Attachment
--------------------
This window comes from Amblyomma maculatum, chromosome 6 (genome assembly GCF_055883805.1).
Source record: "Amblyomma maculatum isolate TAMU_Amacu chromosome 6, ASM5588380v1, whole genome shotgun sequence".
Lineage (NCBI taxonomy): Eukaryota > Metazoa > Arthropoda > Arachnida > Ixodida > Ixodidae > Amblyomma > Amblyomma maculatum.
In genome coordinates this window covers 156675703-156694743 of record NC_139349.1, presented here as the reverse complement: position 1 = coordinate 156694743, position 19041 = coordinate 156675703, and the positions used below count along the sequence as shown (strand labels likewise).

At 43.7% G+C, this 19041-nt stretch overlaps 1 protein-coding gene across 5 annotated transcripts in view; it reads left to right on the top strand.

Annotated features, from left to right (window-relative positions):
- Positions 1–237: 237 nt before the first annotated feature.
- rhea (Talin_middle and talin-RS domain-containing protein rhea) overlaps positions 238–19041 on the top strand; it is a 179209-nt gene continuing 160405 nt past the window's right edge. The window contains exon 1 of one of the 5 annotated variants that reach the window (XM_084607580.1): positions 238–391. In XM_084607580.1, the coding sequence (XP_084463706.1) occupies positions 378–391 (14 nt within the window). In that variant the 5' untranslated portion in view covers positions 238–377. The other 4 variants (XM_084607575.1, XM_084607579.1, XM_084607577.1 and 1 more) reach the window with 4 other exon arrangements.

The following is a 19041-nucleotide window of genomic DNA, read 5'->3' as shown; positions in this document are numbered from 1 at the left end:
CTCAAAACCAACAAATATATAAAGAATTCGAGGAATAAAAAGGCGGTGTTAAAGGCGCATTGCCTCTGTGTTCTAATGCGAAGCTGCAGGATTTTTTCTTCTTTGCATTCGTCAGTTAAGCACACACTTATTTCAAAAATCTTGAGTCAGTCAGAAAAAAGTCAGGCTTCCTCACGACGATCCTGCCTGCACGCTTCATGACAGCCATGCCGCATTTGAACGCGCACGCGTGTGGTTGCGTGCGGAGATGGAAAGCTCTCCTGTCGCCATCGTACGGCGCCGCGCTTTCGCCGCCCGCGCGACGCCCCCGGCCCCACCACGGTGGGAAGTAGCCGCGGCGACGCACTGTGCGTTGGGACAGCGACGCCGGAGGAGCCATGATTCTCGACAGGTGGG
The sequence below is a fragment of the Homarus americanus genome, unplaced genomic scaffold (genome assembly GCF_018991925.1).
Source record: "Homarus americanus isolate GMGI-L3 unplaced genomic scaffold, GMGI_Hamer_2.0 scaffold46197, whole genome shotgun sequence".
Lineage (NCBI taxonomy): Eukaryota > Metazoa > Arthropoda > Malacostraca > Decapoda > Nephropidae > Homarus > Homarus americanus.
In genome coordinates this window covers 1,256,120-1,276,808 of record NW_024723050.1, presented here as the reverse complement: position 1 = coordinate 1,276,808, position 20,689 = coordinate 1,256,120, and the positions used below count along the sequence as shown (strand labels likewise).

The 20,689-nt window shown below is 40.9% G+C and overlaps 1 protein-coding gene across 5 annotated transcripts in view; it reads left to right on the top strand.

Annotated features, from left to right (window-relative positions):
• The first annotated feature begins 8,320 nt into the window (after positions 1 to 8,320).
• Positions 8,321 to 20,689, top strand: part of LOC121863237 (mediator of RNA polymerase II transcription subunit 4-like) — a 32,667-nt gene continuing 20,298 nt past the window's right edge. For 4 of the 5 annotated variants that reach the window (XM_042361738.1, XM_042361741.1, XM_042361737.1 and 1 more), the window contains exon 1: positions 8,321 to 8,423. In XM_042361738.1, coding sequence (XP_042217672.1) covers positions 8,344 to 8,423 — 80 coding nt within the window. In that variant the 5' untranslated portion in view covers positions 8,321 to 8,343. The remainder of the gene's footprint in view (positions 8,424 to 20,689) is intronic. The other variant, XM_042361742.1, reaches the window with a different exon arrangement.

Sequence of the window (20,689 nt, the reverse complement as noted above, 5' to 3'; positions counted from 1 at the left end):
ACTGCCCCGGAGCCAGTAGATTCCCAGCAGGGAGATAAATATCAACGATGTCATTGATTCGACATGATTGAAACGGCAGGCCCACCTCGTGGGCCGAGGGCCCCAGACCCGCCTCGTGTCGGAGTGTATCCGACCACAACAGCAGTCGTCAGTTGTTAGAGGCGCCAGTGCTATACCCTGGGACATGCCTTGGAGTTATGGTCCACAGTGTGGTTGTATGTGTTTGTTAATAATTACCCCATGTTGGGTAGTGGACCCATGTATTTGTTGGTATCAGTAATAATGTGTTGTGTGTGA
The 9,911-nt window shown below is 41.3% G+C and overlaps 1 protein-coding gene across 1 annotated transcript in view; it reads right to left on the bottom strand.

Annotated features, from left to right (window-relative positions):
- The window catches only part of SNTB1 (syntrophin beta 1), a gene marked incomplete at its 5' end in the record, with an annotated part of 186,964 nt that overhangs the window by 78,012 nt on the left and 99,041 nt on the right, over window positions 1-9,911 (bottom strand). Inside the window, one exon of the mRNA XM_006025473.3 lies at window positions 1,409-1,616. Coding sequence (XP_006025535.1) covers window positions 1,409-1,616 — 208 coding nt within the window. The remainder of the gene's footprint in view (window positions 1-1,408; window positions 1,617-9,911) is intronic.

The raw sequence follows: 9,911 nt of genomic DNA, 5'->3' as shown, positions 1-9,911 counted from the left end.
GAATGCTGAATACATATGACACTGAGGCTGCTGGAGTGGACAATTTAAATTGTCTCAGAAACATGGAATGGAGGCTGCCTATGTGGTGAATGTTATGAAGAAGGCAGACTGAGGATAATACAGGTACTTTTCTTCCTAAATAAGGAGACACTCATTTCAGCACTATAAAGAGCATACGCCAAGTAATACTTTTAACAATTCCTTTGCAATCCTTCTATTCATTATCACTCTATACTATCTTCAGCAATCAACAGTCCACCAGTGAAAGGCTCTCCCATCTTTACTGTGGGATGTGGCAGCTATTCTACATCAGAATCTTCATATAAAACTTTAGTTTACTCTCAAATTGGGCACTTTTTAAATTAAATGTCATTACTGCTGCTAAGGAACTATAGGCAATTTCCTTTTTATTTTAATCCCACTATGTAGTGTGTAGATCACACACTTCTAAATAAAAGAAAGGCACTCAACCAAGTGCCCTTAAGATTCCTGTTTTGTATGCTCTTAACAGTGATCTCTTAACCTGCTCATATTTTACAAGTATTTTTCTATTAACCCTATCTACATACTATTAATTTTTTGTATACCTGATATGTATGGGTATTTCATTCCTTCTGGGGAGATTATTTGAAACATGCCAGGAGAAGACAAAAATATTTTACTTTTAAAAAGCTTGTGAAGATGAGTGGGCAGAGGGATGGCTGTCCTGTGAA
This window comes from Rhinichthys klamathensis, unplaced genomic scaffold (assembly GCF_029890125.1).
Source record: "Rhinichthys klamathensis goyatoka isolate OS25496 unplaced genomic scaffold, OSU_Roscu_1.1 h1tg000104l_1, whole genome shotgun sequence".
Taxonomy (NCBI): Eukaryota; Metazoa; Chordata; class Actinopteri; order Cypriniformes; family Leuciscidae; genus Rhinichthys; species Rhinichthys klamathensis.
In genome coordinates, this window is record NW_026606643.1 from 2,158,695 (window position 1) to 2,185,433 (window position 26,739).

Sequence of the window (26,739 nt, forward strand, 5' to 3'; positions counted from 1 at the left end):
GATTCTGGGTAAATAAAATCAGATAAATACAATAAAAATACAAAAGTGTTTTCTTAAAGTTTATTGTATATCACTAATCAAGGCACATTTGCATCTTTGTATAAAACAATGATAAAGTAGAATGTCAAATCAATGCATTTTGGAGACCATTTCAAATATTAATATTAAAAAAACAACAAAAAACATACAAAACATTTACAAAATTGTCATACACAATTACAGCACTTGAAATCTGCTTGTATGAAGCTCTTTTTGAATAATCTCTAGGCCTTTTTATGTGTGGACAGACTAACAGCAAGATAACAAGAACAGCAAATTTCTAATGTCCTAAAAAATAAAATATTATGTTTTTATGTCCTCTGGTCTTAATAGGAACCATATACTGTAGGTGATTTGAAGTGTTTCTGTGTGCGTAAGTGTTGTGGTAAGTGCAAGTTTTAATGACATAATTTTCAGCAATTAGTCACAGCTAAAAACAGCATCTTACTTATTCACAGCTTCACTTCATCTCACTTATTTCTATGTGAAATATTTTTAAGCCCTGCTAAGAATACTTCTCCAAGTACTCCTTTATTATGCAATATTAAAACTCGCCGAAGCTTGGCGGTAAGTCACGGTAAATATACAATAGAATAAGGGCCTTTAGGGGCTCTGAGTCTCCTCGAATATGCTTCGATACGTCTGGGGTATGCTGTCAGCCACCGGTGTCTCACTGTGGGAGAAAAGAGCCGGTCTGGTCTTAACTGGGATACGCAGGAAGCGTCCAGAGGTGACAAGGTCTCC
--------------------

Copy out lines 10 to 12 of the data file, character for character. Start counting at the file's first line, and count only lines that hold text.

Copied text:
CTCAAAACCAACAAATATATAAAGAATTCGAGGAATAAAAAGGCGGTGTTAAAGGCGCATTGCCTCTGTGTTCTAATGCGAAGCTGCAGGATTTTTTCTTCTTTGCATTCGTCAGTTAAGCACACACTTATTTCAAAAATCTTGAGTCAGTCAGAAAAAAGTCAGGCTTCCTCACGACGATCCTGCCTGCACGCTTCATGACAGCCATGCCGCATTTGAACGCGCACGCGTGTGGTTGCGTGCGGAGATGGAAAGCTCTCCTGTCGCCATCGTACGGCGCCGCGCTTTCGCCGCCCGCGCGACGCCCCCGGCCCCACCACGGTGGGAAGTAGCCGCGGCGACGCACTGTGCGTTGGGACAGCGACGCCGGAGGAGCCATGATTCTCGACAGGTGGG
The sequence below is a fragment of the Homarus americanus genome, unplaced genomic scaffold (genome assembly GCF_018991925.1).
Source record: "Homarus americanus isolate GMGI-L3 unplaced genomic scaffold, GMGI_Hamer_2.0 scaffold46197, whole genome shotgun sequence".